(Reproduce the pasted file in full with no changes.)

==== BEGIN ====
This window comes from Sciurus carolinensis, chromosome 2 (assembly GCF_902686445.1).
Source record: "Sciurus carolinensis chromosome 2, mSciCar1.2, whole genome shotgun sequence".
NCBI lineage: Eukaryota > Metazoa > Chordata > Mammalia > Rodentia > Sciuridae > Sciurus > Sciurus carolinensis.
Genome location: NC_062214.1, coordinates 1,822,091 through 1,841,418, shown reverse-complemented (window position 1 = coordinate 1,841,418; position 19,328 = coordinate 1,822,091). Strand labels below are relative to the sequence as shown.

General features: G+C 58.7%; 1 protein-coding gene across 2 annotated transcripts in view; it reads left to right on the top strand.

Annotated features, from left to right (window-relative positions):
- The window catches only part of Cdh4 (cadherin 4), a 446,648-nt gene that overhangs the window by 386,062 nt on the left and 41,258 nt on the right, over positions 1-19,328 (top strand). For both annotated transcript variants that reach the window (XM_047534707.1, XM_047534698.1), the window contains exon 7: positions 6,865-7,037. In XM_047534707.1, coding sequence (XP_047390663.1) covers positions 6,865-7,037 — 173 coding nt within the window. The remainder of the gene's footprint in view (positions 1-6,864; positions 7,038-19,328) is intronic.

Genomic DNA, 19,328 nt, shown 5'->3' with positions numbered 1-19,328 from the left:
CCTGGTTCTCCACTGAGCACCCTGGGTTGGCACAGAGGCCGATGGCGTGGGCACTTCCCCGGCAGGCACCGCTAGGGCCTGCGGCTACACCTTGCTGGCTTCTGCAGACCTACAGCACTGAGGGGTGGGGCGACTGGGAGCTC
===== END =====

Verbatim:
This window comes from Sciurus carolinensis, chromosome 2 (assembly GCF_902686445.1).
Source record: "Sciurus carolinensis chromosome 2, mSciCar1.2, whole genome shotgun sequence".
NCBI lineage: Eukaryota > Metazoa > Chordata > Mammalia > Rodentia > Sciuridae > Sciurus > Sciurus carolinensis.
Genome location: NC_062214.1, coordinates 1,822,091 through 1,841,418, shown reverse-complemented (window position 1 = coordinate 1,841,418; position 19,328 = coordinate 1,822,091). Strand labels below are relative to the sequence as shown.

General features: G+C 58.7%; 1 protein-coding gene across 2 annotated transcripts in view; it reads left to right on the top strand.

Annotated features, from left to right (window-relative positions):
- The window catches only part of Cdh4 (cadherin 4), a 446,648-nt gene that overhangs the window by 386,062 nt on the left and 41,258 nt on the right, over positions 1-19,328 (top strand). For both annotated transcript variants that reach the window (XM_047534707.1, XM_047534698.1), the window contains exon 7: positions 6,865-7,037. In XM_047534707.1, coding sequence (XP_047390663.1) covers positions 6,865-7,037 — 173 coding nt within the window. The remainder of the gene's footprint in view (positions 1-6,864; positions 7,038-19,328) is intronic.

Genomic DNA, 19,328 nt, shown 5'->3' with positions numbered 1-19,328 from the left:
CCTGGTTCTCCACTGAGCACCCTGGGTTGGCACAGAGGCCGATGGCGTGGGCACTTCCCCGGCAGGCACCGCTAGGGCCTGCGGCTACACCTTGCTGGCTTCTGCAGACCTACAGCACTGAGGGGTGGGGCGACTGGGAGCTC